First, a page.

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Title: The predictability of UK drought using European weather patterns
Authors: Richardson, Douglas
Issue Date: 2019
Publisher: Newcastle University
Abstract: This thesis explores the use of a 167-year daily weather pattern (WP) classification (MO-30) in UK meteorological drought prediction. As MO-30 was recently introduced, necessary analyses as a precursor to building a forecast model are conducted. First, an exploratory analysis of MO30’s fundamental characteristics and its relation to UK precipitation and drought climatology is carried out. Second, two novel methods to find weekly to seasonal persistence in MO-30 are used in order to assess if there is any inherent predictability within MO-30. Third, a statistical model based on historical analogues for predicting 30-day periods of WPs is constructed, from which precipitation forecasts are derived. Finally, a dynamical ensemble prediction system is applied to forecast WPs, with resultant precipitation estimated in the same way as for the statistical method. MO-30 is shown to be suitable for precipitation-based analyses in the UK. Furthermore, intraWP precipitation variability, defined by the interquartile range, is lower in MO-30 compared to another commonly used WP classification. Six WPs are associated with nationwide drought, with several other WPs linked to regional drought. Results from the persistence analysis show that there are multi-month periods when small sets of four to six WPs dominate, and some of these periods coincide with notable meteorological events, including droughts and storms. Some WPs also behave as ‘attractors’, showing increased probability of reoccurrence despite other WPs occurring in-between. The statistical method for WP and precipitation forecasts is no more skilful than climatology, suggesting that the model did not adequately exploit the persistence identified previously. However, WPs are shown to be potentially useful for drought forecasting, as an idealised, perfect prognostic model (with WP observations as inputs rather than predictions) substantially improves skill, with a skill score of almost 0.5 (out of one) for north-eastern regions. Using a dynamical model to predict WPs, while keeping the precipitation estimation procedure the same as for the purely statistical method, yields overall higher skill compared to a benchmark statistical method for predicting droughts. The model also outperforms direct (modelled) dynamical precipitation forecasts for lead-times greater than 16 days during winter and autumn, with the greatest skill advantage for western regions. This is despite the relatively modest skill scores of all forecast models (rarely above 0.4). Again, high skill scores, of almost 0.8 on occasions, are achieved by the perfect prognostic model, demonstrating the potential for incorporating WPs into precipitation and drought forecast systems.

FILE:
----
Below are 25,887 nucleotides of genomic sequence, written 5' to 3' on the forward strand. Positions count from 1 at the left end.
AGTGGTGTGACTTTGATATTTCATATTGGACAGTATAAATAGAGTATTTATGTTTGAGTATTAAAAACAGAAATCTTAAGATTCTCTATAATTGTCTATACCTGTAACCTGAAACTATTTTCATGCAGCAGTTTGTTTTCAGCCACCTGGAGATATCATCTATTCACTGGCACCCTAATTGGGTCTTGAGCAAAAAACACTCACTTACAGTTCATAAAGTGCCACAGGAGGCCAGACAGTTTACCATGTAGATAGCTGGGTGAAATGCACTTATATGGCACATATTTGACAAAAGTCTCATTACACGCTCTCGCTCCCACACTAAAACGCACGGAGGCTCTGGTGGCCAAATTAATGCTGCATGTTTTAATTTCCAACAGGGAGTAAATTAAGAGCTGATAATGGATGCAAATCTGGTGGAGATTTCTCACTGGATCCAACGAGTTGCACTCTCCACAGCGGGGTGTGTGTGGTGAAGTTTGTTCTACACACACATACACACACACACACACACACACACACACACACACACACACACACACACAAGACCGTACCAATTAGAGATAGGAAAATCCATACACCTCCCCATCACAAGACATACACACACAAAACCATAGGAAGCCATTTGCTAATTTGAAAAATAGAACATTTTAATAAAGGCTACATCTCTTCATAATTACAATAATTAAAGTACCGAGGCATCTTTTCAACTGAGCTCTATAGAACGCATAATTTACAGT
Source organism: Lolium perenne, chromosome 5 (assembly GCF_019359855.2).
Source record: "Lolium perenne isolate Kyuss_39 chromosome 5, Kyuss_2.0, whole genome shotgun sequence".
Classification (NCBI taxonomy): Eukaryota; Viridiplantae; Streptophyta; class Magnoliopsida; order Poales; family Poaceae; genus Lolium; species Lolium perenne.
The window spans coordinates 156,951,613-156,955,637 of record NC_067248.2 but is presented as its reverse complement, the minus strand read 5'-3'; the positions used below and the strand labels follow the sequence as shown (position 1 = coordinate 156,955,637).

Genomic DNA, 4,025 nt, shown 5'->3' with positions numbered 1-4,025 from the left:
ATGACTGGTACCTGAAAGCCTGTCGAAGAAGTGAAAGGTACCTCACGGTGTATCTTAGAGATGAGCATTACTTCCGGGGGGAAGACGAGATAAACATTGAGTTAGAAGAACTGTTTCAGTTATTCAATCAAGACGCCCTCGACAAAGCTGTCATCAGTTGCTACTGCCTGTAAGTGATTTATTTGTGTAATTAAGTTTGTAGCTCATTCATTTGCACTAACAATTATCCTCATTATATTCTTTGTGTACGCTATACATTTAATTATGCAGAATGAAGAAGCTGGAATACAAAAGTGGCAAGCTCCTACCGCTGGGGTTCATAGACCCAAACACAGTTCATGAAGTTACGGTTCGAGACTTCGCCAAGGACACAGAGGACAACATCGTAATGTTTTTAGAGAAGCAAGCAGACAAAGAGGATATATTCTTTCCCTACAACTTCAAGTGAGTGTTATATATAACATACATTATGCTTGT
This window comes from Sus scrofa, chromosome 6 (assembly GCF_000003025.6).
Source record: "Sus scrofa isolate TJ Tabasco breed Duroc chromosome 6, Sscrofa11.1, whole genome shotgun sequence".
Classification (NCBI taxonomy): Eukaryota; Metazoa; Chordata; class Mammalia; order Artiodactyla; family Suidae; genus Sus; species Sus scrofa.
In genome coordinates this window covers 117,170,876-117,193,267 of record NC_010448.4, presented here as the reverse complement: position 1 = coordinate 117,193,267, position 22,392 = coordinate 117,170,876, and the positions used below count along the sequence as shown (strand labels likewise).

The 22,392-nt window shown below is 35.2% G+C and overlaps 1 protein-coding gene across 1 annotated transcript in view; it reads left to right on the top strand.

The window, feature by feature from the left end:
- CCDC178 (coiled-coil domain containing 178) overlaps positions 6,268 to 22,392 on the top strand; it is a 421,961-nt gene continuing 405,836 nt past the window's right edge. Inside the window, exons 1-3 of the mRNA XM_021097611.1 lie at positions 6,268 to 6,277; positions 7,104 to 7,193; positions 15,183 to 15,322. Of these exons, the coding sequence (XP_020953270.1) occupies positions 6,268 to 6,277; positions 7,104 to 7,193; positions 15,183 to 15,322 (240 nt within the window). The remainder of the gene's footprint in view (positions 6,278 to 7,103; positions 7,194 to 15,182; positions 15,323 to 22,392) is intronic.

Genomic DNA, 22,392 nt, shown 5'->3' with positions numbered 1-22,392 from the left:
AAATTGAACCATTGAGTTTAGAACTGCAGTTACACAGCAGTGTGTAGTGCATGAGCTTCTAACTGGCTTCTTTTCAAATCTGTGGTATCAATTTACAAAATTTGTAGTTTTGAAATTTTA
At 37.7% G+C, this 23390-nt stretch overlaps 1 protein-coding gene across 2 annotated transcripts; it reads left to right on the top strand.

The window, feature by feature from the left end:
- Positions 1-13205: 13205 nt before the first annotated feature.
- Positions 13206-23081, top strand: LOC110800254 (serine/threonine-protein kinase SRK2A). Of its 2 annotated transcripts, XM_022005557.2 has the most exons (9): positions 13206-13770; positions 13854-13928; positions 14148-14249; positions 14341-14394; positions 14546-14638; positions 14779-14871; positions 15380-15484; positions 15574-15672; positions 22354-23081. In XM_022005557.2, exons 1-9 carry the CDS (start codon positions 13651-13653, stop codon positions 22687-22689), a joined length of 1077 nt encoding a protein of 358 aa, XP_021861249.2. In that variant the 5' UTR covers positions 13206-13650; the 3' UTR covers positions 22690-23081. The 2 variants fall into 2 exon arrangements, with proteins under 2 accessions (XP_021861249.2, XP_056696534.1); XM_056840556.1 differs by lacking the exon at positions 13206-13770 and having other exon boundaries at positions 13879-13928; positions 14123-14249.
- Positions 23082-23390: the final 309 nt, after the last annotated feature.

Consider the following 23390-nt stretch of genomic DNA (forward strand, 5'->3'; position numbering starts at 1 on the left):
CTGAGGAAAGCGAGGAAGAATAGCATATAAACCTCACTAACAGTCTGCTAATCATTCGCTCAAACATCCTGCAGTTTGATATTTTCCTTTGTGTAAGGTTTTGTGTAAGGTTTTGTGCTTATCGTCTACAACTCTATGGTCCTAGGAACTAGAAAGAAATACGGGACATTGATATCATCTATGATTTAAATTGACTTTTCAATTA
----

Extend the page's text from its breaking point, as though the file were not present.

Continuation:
Description: PhD thesis
Appears in Collections:School of Engineering

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